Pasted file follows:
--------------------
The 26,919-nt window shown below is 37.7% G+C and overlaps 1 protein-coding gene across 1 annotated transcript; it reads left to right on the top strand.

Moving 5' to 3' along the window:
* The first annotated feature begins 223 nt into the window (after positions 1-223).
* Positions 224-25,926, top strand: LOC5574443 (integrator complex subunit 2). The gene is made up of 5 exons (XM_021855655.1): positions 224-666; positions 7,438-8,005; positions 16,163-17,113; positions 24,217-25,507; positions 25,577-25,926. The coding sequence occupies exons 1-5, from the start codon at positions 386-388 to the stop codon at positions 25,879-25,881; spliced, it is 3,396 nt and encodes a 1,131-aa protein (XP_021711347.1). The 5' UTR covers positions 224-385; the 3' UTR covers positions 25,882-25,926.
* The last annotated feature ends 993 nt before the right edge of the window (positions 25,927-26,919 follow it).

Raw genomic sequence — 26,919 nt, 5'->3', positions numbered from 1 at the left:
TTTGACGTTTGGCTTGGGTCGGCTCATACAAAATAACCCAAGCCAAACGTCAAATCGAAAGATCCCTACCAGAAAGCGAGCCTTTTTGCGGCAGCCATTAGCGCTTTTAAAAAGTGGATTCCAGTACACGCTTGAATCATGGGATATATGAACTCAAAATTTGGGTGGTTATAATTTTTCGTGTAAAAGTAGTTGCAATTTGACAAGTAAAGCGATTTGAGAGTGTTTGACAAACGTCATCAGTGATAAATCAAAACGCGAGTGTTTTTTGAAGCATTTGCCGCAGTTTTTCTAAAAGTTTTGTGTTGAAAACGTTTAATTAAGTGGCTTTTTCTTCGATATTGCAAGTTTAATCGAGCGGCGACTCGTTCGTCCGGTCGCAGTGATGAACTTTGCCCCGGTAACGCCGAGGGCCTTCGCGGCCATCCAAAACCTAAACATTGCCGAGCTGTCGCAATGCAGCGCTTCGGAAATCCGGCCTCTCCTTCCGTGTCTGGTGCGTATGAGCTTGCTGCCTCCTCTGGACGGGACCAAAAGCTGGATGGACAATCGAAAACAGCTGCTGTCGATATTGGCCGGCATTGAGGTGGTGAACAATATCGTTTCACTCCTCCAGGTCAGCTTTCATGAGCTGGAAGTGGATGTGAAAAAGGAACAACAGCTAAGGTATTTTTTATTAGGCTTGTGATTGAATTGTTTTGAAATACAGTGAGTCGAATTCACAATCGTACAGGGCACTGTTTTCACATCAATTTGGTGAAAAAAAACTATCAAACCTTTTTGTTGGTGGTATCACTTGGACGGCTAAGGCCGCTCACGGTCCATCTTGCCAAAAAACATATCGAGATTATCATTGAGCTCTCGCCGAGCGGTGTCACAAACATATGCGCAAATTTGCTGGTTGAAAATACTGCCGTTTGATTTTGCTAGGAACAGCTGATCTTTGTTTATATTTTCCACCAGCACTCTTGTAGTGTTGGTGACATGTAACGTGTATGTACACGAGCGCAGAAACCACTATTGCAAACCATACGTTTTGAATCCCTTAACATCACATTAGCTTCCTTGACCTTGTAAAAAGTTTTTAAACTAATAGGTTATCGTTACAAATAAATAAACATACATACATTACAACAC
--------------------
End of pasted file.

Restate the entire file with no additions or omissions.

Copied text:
The 26,919-nt window shown below is 37.7% G+C and overlaps 1 protein-coding gene across 1 annotated transcript; it reads left to right on the top strand.

Moving 5' to 3' along the window:
* The first annotated feature begins 223 nt into the window (after positions 1-223).
* Positions 224-25,926, top strand: LOC5574443 (integrator complex subunit 2). The gene is made up of 5 exons (XM_021855655.1): positions 224-666; positions 7,438-8,005; positions 16,163-17,113; positions 24,217-25,507; positions 25,577-25,926. The coding sequence occupies exons 1-5, from the start codon at positions 386-388 to the stop codon at positions 25,879-25,881; spliced, it is 3,396 nt and encodes a 1,131-aa protein (XP_021711347.1). The 5' UTR covers positions 224-385; the 3' UTR covers positions 25,882-25,926.
* The last annotated feature ends 993 nt before the right edge of the window (positions 25,927-26,919 follow it).

Raw genomic sequence — 26,919 nt, 5'->3', positions numbered from 1 at the left:
TTTGACGTTTGGCTTGGGTCGGCTCATACAAAATAACCCAAGCCAAACGTCAAATCGAAAGATCCCTACCAGAAAGCGAGCCTTTTTGCGGCAGCCATTAGCGCTTTTAAAAAGTGGATTCCAGTACACGCTTGAATCATGGGATATATGAACTCAAAATTTGGGTGGTTATAATTTTTCGTGTAAAAGTAGTTGCAATTTGACAAGTAAAGCGATTTGAGAGTGTTTGACAAACGTCATCAGTGATAAATCAAAACGCGAGTGTTTTTTGAAGCATTTGCCGCAGTTTTTCTAAAAGTTTTGTGTTGAAAACGTTTAATTAAGTGGCTTTTTCTTCGATATTGCAAGTTTAATCGAGCGGCGACTCGTTCGTCCGGTCGCAGTGATGAACTTTGCCCCGGTAACGCCGAGGGCCTTCGCGGCCATCCAAAACCTAAACATTGCCGAGCTGTCGCAATGCAGCGCTTCGGAAATCCGGCCTCTCCTTCCGTGTCTGGTGCGTATGAGCTTGCTGCCTCCTCTGGACGGGACCAAAAGCTGGATGGACAATCGAAAACAGCTGCTGTCGATATTGGCCGGCATTGAGGTGGTGAACAATATCGTTTCACTCCTCCAGGTCAGCTTTCATGAGCTGGAAGTGGATGTGAAAAAGGAACAACAGCTAAGGTATTTTTTATTAGGCTTGTGATTGAATTGTTTTGAAATACAGTGAGTCGAATTCACAATCGTACAGGGCACTGTTTTCACATCAATTTGGTGAAAAAAAACTATCAAACCTTTTTGTTGGTGGTATCACTTGGACGGCTAAGGCCGCTCACGGTCCATCTTGCCAAAAAACATATCGAGATTATCATTGAGCTCTCGCCGAGCGGTGTCACAAACATATGCGCAAATTTGCTGGTTGAAAATACTGCCGTTTGATTTTGCTAGGAACAGCTGATCTTTGTTTATATTTTCCACCAGCACTCTTGTAGTGTTGGTGACATGTAACGTGTATGTACACGAGCGCAGAAACCACTATTGCAAACCATACGTTTTGAATCCCTTAACATCACATTAGCTTCCTTGACCTTGTAAAAAGTTTTTAAACTAATAGGTTATCGTTACAAATAAATAAACATACATACATTACAACAC